VFFF, Guardian Australia and UTS create rural journalism program

The Vincent Fairfax Family Foundation (VFFF), The Guardian Australia and The University of Technology, Sydney (UTS) have launched a philanthropic program to fight the decline of regional journalism.

The Rural Network was created to give a voice to regional and rural communities, providing funds for future journalists to break into the industry and to fill the void in rural news coverage.

Developed in collaboration between Guardian Australia and UTS, The Rural Network is funded by a $ 1.37 million grant from the VFFF, which will help Guardian Australia build a network of “trusted regional contributors and employing five UTS graduate journalists over the life of the project, ”which will be based in rural communities and report on local stories.

Last month, Google and News Corp launched an initiative to provide digital skills training and new opportunities for young journalists, called The Digital News Academy. The program will provide training to 750 local and regional news professionals from various media across the country, including Australian Community Media and several others.


Earlier this year, the Walkley Foundation and Facebook distributed funds ranging from $ 10,000 to $ 60,000 to 17 regional news organizations to help offset the effects of COVID-19. Last year, the foundation also awarded 11 projects a total of $ 134,000 in grants to fund projects in regional Australia, the Pacific and Asia.

Country Press Australia (CPA) also became the latest to sign a deal with Google this month, which will see more than 70 regional headlines join the Google News Showcase.

Guardian Australia Editor-in-Chief Lenore Taylor

The program will run over three years and comes after a significant drop in regional news. Research conducted by UTS’s Center for Media Transition will examine models that could support a sustainable presence of regional news in mainstream media, after the closure of 194 rural and regional publications between 2008 and 2019, according to UTS. 3,000 journalists have also found themselves out of work over the past five years, with the pandemic accelerating that decline.

Guardian Australia Rural and Regional Editor Gabrielle Chan said: “This project will create a network of writers who know their area. The rural network will encourage local talent, share local stories and build a bridge between metropolitan and rural communities. It will seriously examine rural and regional policy.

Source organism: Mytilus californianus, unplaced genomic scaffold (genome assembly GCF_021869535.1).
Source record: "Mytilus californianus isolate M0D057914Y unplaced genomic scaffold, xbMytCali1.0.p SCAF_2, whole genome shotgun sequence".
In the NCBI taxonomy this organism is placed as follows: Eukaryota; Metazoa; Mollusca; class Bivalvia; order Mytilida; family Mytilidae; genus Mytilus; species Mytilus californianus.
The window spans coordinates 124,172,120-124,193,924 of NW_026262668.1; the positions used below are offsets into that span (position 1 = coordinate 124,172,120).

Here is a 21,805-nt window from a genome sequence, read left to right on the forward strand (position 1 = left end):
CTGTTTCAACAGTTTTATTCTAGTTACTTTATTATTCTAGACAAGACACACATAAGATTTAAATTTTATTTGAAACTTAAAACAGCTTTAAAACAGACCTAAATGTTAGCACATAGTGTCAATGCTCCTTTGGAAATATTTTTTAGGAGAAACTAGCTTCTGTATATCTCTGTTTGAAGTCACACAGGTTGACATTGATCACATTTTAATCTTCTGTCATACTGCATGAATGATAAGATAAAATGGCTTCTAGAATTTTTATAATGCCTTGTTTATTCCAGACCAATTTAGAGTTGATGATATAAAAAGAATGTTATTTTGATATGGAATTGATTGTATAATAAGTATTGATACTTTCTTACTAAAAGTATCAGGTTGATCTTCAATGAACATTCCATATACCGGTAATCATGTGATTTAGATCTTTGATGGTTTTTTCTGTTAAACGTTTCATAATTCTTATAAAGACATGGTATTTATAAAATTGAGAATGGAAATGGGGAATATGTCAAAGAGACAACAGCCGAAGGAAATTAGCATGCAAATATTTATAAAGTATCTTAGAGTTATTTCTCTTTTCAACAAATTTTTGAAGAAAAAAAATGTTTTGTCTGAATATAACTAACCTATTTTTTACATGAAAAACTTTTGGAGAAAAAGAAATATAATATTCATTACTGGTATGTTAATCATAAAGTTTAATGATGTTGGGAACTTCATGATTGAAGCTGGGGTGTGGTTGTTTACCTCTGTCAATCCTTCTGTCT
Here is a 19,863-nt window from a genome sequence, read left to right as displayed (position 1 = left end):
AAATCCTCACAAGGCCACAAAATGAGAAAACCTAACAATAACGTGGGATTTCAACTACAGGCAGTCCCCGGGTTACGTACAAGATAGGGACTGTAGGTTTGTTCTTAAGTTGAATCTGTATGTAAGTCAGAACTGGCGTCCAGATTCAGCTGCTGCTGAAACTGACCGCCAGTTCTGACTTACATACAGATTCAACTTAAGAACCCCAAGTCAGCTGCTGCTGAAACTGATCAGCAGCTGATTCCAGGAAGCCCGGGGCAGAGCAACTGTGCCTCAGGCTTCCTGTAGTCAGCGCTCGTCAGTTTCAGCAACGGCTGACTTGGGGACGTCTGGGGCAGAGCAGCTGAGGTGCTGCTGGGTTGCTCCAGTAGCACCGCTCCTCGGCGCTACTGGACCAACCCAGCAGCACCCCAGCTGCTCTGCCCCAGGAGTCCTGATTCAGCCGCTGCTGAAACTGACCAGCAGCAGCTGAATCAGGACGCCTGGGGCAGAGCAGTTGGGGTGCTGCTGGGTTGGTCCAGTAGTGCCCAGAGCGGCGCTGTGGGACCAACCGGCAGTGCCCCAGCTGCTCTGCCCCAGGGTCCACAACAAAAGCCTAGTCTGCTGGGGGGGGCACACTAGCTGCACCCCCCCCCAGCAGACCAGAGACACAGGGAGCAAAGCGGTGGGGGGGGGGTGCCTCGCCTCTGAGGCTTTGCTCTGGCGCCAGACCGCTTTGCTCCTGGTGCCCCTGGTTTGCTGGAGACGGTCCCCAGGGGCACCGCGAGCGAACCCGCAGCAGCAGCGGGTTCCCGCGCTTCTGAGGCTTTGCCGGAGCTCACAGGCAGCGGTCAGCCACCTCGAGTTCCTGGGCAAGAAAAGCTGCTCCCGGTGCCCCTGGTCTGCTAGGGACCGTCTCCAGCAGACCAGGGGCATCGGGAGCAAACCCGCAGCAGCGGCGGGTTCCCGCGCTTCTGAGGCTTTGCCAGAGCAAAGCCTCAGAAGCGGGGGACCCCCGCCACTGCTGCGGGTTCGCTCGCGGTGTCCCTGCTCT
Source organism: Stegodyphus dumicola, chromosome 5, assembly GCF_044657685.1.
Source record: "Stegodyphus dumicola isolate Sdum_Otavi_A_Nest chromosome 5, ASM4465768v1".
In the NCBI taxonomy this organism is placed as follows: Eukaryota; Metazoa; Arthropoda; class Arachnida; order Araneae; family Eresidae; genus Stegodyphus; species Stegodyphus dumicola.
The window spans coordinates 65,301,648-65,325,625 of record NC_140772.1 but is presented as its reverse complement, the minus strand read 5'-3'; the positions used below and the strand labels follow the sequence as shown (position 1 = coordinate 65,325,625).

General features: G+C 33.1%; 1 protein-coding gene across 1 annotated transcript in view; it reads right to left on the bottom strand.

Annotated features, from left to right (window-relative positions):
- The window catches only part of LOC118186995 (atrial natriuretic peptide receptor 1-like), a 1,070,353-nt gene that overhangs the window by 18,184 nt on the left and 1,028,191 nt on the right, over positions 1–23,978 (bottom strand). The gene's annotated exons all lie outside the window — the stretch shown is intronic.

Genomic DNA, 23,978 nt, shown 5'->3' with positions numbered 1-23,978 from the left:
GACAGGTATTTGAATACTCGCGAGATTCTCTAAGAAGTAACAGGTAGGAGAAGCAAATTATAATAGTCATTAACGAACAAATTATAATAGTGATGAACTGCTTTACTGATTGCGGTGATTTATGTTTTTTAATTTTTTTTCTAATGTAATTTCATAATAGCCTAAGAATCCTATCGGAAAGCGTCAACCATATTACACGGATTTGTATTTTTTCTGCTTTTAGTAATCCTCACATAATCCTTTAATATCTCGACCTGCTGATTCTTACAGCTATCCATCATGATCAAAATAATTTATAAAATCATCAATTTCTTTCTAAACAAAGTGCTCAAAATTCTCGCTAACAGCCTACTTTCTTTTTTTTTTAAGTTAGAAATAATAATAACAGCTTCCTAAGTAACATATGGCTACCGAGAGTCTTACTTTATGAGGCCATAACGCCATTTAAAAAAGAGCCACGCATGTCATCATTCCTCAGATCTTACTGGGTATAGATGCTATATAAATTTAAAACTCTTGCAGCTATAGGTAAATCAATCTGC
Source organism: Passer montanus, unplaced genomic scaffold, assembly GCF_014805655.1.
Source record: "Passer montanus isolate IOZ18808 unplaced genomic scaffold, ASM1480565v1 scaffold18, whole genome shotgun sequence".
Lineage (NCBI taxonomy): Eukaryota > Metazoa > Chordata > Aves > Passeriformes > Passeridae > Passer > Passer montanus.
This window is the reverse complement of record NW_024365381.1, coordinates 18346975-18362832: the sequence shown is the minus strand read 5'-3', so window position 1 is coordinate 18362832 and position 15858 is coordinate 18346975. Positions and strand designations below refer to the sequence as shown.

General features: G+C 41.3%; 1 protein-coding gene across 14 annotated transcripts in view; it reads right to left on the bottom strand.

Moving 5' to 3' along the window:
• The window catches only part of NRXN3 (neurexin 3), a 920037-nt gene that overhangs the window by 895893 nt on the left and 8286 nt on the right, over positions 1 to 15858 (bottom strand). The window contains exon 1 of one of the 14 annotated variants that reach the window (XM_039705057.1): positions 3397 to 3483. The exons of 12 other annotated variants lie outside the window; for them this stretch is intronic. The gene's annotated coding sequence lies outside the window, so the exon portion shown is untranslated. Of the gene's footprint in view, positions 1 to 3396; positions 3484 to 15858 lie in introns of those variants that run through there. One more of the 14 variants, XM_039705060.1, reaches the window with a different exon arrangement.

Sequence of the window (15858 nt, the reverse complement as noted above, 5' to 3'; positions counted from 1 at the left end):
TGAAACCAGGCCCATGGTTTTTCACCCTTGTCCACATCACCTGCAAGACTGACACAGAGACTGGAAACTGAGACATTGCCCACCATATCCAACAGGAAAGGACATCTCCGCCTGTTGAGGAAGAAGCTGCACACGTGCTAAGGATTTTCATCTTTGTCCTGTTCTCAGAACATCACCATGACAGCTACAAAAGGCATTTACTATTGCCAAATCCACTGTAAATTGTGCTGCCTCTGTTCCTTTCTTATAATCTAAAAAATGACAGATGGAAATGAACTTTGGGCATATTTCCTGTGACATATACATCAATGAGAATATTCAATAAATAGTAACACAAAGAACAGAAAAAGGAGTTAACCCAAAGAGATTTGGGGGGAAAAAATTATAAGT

Guardian Australia Editor-in-Chief Lenore Taylor also said: “I am delighted that Gabrielle is leading this project. There is no longer an authoritative voice in Australia on these issues. I am also very happy that the VFFF and UTS have agreed to collaborate with us in the implementation of this new approach to reporting. I think this has great potential for us to cover stories that we wouldn’t otherwise have, with insight and perspective of lived experience and local knowledge. “

Natasha May has been named the program’s first graduate and will work from the Gilgandra Weekly newsroom when restrictions permit. This will also include coverage of stories from this region for the Guardian Australian Rural Network.

Natasha May, the program’s first graduate

UTS will publish its first report, the Annual Rural and Regional Media Report in September 2022, and has appointed Prue Clarke, reporter and founder of New Narratives to the project.

Professor Monica Attard, co-director of the Center for Media Transition at UTS said:“It has been widely recognized that the decline of regional media is detrimental to these communities. But it also harms the national conversation. Social cohesion depends in part on having a voice in all Australian communities. “

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